Hyden, Miron & Foster, PLLC Law Blog

Friday, December 5, 2014

Married Without Children: Estate Planning for Couples With No Kids

When most people think of estate planning what usually comes to mind is passing wealth down to children or grandchildren.    But, more and more couples are getting married and remaining childless for various reasons. These couples, who are not spending money on raising children, sometimes amass large estates.  It is important for couples in this situation to do the appropriate estate planning so that their wealth passes according to their wishes after death.

Married couples without children have two main considerations.  First, they should put some thought into the possibility of incapacity.  Each spouse should think about who will handle his or her financial and medical affairs if he or she cannot.  Most spouses designate each other as a first choice.  But, since either could pre-decease or become incapacitated as well, it is always wise to designate a secondary appointee.  Each spouse should contemplate this and choose someone whom he or she fully trusts such as a niece, nephew, other family member, friend or even a professional.  The attorney will note all of the couple’s choices in the individual powers of attorney and advanced health care directives to be used in the event of incapacity, saving loved ones valuable time and money.

After dealing with incapacity, couples should consider who will receive their wealth after they die.  The problem with having no plan is that when one spouse passes away, his or her wealth will pass to the other spouse.  Then when the surviving spouse dies, all of the assets will pass to his or her family and not to the family of the other spouse. Luckily, planning can be done to avoid this.  One option is to create sweetheart wills where each spouse leaves everything to the other, but then designate who will receive the assets after the surviving spouse dies.  Another option is a joint revocable trust, which accomplishes the same thing as a will, without the time and expense of probate.  The problem with these two options is that they can be changed by the surviving spouse after the first spouse dies.  One way for each spouse to ensure that the assets will be distributed as he or she desires is to create an irrevocable trust.  This trust cannot be changed but has other implications which should be discussed with an attorney such as gift tax consequences.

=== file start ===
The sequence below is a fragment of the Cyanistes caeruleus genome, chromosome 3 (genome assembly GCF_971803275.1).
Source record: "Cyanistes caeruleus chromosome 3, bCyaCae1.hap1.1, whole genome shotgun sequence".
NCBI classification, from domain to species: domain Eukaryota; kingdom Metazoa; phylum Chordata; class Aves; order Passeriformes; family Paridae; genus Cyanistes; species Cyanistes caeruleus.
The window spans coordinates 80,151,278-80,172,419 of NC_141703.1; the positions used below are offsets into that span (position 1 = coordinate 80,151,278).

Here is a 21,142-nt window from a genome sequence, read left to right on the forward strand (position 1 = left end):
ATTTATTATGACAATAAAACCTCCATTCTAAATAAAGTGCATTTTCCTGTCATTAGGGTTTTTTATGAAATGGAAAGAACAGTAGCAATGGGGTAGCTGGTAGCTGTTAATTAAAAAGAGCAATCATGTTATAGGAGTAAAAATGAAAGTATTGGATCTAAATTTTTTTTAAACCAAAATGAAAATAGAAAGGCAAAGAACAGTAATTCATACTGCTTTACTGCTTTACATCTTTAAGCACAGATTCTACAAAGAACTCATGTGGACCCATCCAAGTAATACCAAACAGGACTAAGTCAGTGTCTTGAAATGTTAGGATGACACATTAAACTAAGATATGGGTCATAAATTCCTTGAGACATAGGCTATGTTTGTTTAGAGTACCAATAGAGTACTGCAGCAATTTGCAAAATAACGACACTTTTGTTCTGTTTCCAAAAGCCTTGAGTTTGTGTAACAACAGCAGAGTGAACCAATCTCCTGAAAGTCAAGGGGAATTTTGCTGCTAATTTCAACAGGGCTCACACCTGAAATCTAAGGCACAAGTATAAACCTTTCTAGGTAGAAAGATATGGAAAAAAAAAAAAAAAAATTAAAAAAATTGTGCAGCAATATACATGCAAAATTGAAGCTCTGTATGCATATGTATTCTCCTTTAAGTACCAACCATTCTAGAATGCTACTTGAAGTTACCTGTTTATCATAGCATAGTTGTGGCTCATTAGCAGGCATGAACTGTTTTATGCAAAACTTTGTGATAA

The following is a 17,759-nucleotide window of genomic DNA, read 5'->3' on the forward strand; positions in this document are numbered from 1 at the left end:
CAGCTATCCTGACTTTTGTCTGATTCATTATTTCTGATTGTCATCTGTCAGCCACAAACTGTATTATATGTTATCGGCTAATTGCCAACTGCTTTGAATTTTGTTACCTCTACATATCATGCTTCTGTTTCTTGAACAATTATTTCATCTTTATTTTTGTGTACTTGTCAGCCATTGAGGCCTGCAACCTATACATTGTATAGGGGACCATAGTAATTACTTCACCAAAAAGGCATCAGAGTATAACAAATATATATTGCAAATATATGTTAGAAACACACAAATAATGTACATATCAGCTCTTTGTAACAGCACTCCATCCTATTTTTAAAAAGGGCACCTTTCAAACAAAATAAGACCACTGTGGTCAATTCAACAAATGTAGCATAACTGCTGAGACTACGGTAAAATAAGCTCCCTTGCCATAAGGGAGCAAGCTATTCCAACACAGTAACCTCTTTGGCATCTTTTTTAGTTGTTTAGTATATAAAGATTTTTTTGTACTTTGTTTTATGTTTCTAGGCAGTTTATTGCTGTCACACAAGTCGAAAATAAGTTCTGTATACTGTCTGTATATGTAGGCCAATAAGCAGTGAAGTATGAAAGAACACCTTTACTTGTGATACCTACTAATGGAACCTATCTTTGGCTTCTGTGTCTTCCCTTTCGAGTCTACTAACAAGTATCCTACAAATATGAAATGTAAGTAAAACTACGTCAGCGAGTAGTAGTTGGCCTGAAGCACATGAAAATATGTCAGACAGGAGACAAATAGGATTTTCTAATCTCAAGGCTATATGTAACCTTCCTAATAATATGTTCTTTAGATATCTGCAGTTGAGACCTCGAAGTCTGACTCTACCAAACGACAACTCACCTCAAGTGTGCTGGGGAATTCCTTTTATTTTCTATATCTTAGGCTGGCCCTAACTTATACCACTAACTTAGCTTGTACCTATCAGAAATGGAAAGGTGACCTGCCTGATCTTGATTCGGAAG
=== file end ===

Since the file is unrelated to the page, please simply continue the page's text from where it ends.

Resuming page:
No two situations are the same so every plan is different.  It is always in the best interest of a couple to seek the advice of an estate planning attorney before executing any documents.  Contact the Arkansas attorneys at Hyden, Miron & Foster, PLLC by calling (501) 376-8222 for a consultation today.

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